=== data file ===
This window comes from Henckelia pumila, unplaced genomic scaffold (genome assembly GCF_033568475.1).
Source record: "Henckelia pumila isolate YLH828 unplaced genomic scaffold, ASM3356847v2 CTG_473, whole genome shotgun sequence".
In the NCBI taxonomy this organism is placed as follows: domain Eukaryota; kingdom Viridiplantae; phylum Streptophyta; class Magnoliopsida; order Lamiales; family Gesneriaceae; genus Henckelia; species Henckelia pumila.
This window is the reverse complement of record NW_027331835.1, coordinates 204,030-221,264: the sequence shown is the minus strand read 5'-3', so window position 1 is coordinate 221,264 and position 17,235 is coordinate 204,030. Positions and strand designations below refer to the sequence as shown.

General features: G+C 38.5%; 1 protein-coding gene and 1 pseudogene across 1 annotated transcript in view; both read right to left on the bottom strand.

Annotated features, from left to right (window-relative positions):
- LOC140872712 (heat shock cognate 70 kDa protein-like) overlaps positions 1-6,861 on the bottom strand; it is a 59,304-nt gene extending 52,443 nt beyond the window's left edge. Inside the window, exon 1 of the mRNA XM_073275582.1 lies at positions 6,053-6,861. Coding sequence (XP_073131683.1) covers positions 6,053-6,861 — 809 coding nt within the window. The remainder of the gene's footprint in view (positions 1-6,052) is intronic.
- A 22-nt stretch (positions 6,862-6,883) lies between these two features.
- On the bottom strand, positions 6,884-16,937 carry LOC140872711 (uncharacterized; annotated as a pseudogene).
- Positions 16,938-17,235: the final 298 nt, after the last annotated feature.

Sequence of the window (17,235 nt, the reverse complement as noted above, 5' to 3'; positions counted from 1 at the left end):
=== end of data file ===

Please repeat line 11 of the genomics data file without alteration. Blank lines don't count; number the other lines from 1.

Sequence of the window (17,235 nt, the reverse complement as noted above, 5' to 3'; positions counted from 1 at the left end):